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Normal and Friction Force Relationships went turning curbs

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daniel.j
#1
Nov14-12, 09:38 PM
P: 3
how can you tell if the frictional force is great enough to keep a car turning a curb in circular motion based on the coefficient of friction and the normal force?
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haruspex
#2
Nov14-12, 09:50 PM
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If a vehicle of mass m turns a corner radius r at speed v, what is its acceleration? What force is needed to provide that acceleration? Where will that force come from?
daniel.j
#3
Nov14-12, 09:55 PM
P: 3
Acceleration: 0.173 m/s/s
Force is coming from engine but the street is wet with oil.

daniel.j
#4
Nov14-12, 10:00 PM
P: 3
Normal and Friction Force Relationships went turning curbs

A car with a velocity of 15.3 m/s follows a circular road that has a radius of 40 m. The car has a mass 1350 kg. The pavement is wet and oily so the coefficient o friction between the tires and the road is only .500. The frictionall force that I calculated came out to be 6620 Newtons. Is this frictional force large enough to maintain the car in circular motion?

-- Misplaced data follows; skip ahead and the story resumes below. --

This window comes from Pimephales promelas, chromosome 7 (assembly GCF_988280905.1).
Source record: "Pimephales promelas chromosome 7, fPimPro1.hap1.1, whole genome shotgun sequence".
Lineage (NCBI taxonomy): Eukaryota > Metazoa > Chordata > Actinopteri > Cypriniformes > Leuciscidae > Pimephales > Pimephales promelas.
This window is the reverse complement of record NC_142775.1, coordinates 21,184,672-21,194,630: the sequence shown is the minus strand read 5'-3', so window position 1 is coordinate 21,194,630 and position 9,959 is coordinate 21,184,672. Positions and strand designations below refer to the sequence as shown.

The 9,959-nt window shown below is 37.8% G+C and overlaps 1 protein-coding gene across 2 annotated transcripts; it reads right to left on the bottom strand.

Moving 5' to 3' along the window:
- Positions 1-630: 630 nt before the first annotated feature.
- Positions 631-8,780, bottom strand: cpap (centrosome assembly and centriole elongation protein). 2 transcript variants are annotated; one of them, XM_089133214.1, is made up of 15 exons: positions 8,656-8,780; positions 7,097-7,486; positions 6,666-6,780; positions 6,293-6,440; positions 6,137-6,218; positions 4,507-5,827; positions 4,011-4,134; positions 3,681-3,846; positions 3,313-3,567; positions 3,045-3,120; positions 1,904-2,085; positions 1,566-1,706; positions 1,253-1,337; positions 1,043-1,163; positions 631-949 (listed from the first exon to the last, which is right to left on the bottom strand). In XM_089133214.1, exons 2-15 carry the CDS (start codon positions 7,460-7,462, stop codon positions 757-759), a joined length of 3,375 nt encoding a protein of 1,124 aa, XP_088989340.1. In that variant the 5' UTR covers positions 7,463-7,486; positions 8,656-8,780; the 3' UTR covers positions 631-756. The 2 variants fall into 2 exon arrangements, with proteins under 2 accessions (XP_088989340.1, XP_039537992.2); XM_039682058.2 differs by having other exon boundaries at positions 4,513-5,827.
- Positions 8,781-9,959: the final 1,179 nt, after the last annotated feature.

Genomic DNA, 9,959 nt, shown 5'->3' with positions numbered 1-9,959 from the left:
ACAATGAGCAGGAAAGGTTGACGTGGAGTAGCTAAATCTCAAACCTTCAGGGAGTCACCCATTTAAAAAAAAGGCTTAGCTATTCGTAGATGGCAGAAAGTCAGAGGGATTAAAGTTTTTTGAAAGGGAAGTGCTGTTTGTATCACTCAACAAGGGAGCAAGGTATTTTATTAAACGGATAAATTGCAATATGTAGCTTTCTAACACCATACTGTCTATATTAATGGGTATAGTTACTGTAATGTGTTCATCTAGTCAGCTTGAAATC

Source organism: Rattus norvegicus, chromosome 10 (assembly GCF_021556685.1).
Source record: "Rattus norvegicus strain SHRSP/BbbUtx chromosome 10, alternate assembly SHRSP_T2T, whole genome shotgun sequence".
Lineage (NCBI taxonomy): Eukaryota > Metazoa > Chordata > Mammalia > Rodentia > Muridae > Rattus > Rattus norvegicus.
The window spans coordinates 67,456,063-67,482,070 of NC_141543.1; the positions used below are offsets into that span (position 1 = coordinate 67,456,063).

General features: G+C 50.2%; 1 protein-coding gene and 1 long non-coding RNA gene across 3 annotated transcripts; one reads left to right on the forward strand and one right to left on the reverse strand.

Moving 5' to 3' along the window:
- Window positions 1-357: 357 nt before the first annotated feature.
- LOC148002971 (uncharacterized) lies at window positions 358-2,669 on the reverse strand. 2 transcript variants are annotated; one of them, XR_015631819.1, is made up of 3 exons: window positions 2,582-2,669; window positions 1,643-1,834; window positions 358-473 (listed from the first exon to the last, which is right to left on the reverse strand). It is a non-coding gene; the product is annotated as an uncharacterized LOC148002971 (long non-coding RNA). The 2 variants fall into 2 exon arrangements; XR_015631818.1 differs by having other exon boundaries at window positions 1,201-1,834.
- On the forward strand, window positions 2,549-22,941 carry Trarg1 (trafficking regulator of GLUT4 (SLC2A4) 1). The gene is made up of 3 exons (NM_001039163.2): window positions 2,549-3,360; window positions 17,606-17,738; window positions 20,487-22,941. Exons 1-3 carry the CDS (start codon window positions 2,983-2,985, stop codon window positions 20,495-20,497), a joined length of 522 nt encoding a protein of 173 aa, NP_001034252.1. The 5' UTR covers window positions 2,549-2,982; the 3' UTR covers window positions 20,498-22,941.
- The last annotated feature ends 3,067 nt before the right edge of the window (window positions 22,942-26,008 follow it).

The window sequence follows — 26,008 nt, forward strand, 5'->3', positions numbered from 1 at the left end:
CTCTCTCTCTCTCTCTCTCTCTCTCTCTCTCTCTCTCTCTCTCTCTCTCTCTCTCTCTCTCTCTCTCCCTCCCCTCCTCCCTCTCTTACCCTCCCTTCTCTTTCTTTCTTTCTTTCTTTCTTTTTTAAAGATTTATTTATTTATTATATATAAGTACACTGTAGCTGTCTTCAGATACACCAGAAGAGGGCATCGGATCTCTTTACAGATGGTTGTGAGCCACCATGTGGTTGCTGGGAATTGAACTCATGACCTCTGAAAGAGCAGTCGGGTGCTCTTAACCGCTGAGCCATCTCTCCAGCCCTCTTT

haruspex
#5
Nov15-12, 03:08 PM
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Quote Quote by daniel.j View Post
A car with a velocity of 15.3 m/s follows a circular road that has a radius of 40 m. The car has a mass 1350 kg. The pavement is wet and oily so the coefficient o friction between the tires and the road is only .500. The frictionall force that I calculated came out to be 6620 Newtons. Is this frictional force large enough to maintain the car in circular motion?
Please don't just tell me numbers. To figure out what you're doing I then I have reverse engineer the calculations. Let's just work with the algebra until we agree the equations.
A car mass M turns a corner radius R at constant speed V. What is its acceleration (magnitude and direction)? What force will provide that acceleration (and no, it's not the engine)? How large is the force? What limit on the size of the force might mean it is not large enough to turn the corner?


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